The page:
Home theft

By John Stossel

Did you know that in some states, if you miss a tax payment, local politicians will take your house, sell it, and keep all the profits?


Tawanda Hall was behind on his taxes. She was on a payment plan but had missed $900. She didn’t expect Southfield, Michigan to take her entire house because of it. It was worth $286,000 more than she owed.

“I’m still in shock,” Tawanda Hall says in my new video. “They took my whole house, my whole family’s livelihood.”

John Bursch, a county attorney, says that while this practice may seem unfair (yes, it sure is), “it’s also unfair to force those who pay their taxes to subsidize those who don’t.”

“I pay taxes!” Hall responds. She works as a caregiver. “I lift people. I wash people. I work hard.”

When Hall found out she was going to lose her house, she tried to pay off the debt.

“I went to the mayor’s office, I went down to the city county building,” she said. “They didn’t want our money. They said no.”

They wanted his house.

Taking it should be illegal.

“I think it’s unconstitutional,” says Christina Martin, senior attorney at the Pacific Legal Foundation. “The government cannot take more than it is owed.”

The Foundation is suing local governments in six states for this type of home theft.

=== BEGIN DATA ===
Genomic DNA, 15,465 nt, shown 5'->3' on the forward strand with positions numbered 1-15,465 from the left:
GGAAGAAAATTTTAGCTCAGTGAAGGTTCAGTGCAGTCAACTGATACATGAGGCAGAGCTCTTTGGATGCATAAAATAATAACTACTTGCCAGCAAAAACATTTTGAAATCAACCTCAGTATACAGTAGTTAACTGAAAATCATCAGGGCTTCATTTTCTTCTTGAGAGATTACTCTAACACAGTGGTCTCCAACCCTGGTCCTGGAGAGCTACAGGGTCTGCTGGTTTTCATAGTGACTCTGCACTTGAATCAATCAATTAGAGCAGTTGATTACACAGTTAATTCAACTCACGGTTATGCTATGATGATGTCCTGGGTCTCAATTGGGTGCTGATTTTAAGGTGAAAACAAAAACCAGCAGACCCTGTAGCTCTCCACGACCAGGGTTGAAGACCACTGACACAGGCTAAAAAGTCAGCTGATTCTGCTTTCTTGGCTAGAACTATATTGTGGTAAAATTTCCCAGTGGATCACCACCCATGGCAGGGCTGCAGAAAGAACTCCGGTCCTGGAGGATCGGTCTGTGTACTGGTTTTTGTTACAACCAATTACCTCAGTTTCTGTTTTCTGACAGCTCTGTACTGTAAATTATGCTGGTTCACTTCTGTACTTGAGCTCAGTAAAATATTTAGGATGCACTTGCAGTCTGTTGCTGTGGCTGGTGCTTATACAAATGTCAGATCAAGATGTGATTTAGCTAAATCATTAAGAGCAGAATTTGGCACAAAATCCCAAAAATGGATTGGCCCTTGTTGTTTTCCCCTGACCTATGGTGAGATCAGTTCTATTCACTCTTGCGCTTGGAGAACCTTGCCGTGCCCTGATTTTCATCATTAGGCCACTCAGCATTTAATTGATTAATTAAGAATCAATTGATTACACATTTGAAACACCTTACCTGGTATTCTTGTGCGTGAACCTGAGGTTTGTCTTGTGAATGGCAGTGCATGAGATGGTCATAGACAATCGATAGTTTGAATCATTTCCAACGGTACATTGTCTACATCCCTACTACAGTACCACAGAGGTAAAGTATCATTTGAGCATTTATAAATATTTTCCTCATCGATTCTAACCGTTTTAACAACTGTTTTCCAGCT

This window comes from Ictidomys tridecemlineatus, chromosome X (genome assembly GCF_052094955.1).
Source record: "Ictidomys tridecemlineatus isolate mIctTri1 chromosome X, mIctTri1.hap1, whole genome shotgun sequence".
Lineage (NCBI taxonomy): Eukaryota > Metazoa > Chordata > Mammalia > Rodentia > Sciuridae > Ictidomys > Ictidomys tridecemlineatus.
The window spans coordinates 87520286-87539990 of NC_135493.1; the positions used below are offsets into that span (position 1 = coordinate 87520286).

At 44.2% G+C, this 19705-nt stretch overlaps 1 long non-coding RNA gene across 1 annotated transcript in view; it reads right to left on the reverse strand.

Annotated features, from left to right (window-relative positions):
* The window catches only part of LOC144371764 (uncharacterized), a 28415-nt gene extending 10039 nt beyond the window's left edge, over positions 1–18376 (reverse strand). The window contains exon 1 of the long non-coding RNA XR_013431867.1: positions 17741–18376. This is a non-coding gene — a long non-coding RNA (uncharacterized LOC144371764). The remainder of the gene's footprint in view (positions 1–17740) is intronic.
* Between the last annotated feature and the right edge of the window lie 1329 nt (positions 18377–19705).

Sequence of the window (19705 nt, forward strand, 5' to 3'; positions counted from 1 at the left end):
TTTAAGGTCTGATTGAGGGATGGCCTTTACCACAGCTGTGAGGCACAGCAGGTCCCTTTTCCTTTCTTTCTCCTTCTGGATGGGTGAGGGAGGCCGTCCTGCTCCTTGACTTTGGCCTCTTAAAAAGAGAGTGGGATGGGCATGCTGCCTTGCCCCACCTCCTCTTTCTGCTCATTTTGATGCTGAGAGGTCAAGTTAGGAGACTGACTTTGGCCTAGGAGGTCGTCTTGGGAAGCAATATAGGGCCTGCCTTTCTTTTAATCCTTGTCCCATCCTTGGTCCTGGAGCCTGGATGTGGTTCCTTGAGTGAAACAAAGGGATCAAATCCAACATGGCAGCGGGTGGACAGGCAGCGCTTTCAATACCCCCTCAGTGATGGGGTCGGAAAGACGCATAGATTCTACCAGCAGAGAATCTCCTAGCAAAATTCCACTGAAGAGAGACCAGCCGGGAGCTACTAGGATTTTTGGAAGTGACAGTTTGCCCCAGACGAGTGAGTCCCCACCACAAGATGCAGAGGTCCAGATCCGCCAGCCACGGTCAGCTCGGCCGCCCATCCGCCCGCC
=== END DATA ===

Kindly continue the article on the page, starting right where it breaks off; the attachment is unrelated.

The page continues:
Martin won a case in the Michigan Supreme Court. Oakland County had taken an entire house on an $8 debt.

Matthew Hodges, the county attorney, said: ‘There could be nothing fairer than letting owners know what’s going to happen, giving them time to act and then letting them make a informed choice.”

Martin’s response: “Do you think if he knew he owed $8 he would have paid it? Of course! He didn’t know and there was no proper incentive to let him know. .”

In fact, the city had better not let him know. Officials rarely tell people, “Pay! Or we’ll take you home! Cities that do so write notices in legalese: “a tax lien acquired under a certain levying instrument from the city’s tax collector…said levying instrument covers a certain parcel of land… “

Hall does not recall being given “anything other than ‘Get Out'”.

Despite the Michigan Supreme Court’s decision, a judge dismissed Hall’s case because the government itself did not make a profit. In his case, the city gave his house to a private company. This company, the Southfield Neighborhood Revitalization Initiative, sold the house and kept the money.

The company says it uses city donations to maintain attractive and safe neighborhoods, protect and increase property values.

“The government shouldn’t be able to steal from its own people and then give them to its friends,” Martin said.

I’m surprised how common this type of government house theft is. If you’re behind on taxes, even just $10 behind, 11 states allow local governments to sell your home and keep all of its value.

In Massachusetts, a 66-year-old grandmother is “sleeping in her car right now,” Martin says. “The city took her property, turned around and sold it within days of evicting her.”

Although his debt was only $30,000, they sold his house for $242,000 and kept the difference.

The Pacific Legal Foundation got three states to stop engaging in this property equity theft. Good.

Eleven more to go.

John Stossel is the creator of Stossel TV and the author of “Give Me a Break: How I Exposed Hucksters, Cheats, and Scam Artists and Became the Scourge of the Liberal Media”.

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